air conditioner maintenanceEven with an efficient air conditioning system, the hot and humid climate of Southwest Florida can make it difficult, not to mention expensive, to stay comfortable. Here are a few A/C operating tips for Southwest Florida that can help you stay cool at a reasonable cost:

Have the System Maintained Regularly

Routine maintenance helps your air conditioning system run at peak efficiency, saving energy and money. Have the system professionally inspected at least once a year. By making sure that the air filters are replaced often, the coils are cleaned, the refrigerant is topped off, and the blower motor is cleaned and lubricated, your system will not have to work as hard to keep you comfortable.

Reduce Heat Gain

Any sources of additional heat in your home can make it harder for your air conditioner to cool properly. Minimize heat gain by avoiding activities like cooking, washing dishes, washing clothes or bathing until cooler periods of the day, and add shades or blinds to block the heat of the sun. Locate your air conditioner condenser in a shaded area, if possible, and make sure the attic is vented to draw out excess heat.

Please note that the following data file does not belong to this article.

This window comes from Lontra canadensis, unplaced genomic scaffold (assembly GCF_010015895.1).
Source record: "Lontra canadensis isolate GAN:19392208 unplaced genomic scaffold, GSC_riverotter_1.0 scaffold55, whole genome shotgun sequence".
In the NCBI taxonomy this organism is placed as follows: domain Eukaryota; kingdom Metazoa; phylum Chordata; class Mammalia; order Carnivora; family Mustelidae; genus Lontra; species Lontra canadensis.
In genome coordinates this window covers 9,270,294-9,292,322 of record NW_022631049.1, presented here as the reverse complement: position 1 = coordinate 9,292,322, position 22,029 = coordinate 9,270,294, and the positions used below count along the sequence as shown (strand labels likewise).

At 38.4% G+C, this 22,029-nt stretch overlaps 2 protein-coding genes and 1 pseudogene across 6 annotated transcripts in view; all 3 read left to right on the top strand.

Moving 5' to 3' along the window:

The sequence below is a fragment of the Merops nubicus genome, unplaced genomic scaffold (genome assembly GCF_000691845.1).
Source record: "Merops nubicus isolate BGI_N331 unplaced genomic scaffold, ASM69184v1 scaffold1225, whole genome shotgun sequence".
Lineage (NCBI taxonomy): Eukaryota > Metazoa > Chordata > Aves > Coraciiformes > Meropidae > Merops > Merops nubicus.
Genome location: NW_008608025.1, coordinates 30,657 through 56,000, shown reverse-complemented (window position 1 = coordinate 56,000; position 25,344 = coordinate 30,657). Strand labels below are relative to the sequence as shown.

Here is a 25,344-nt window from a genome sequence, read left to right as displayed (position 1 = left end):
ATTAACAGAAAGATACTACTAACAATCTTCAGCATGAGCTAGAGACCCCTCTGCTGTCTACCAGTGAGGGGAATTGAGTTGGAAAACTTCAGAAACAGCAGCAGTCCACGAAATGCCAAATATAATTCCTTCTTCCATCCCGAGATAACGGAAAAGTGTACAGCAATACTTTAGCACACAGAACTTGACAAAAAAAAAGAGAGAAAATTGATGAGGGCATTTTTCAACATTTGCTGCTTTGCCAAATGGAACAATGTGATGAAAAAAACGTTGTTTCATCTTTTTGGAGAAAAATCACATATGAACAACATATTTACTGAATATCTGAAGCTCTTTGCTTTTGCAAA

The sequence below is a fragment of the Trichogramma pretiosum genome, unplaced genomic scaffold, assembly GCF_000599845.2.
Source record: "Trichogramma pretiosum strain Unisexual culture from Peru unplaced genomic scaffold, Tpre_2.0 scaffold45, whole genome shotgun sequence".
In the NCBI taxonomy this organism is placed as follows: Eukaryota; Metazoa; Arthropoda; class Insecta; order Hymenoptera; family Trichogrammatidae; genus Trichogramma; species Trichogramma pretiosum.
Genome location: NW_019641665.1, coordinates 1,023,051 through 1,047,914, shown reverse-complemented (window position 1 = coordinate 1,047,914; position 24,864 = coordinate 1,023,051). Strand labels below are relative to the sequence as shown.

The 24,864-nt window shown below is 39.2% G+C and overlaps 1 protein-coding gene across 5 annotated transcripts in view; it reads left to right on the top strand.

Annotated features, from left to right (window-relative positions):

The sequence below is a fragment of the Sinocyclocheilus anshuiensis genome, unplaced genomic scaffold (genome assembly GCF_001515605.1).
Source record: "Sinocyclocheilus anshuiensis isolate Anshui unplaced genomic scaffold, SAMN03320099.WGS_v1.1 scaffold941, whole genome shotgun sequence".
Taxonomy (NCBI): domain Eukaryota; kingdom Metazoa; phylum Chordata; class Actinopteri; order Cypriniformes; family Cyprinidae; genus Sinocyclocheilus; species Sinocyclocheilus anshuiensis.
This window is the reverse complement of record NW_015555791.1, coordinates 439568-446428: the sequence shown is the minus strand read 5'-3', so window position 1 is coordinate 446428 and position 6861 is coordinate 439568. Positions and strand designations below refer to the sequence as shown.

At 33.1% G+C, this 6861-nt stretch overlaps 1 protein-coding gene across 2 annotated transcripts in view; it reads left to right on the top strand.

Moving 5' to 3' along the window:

Install a Programmable Thermostat

Add a programmable thermostat to your system and set it to raise the temperature 5 to 10 degrees while you’re away from home, then reduce it about an hour before you are due to arrive. This can reduce cooling costs by up to 15 percent without sacrificing comfort. Add fans to make it feel cooler, and you may be able to save money by raising the temperature a few degrees.

Seal and Insulate

Many homes in Southwest Florida are poorly insulated. Have your home inspected and add insulation where necessary, especially in the attic, which will help your system cool more efficiently. Use weatherstripping, caulk or spayed foam to seal around windows, doors, pipes, wires and other places where cold air can escape.

To discover more A/C operating tips for Southwest Florida, talk to our home comfort team at Conditioned Air. We have been providing quality A/C services to Southwest Florida since 1962.


When an air conditioner is blowing hot air instead of cool air, it’s not necessarily a sign of a major system failure. In many cases you can repair it yourself, or you may have to call in a professional. Here are a few things to check when your air conditioner is blowing hot air.

air conditioner is blowing hot airThermostat Settings

Verify that your thermostat is set to cool your home and that the fan is set to “Auto.” When the fan is set to “On,” warmer air may be circulated between cooling cycles.


Be sure that the breakers for the system are on — turn them off and then back on if you’re unsure. A tripped breaker can shut down the compressor while still allowing the fan to circulate warm air.

Air Filter

Make sure the air filter is not dirty or clogged. A dirty air filter can reduce airflow, causing the system to shut down and blow warm air.

Outdoor Coil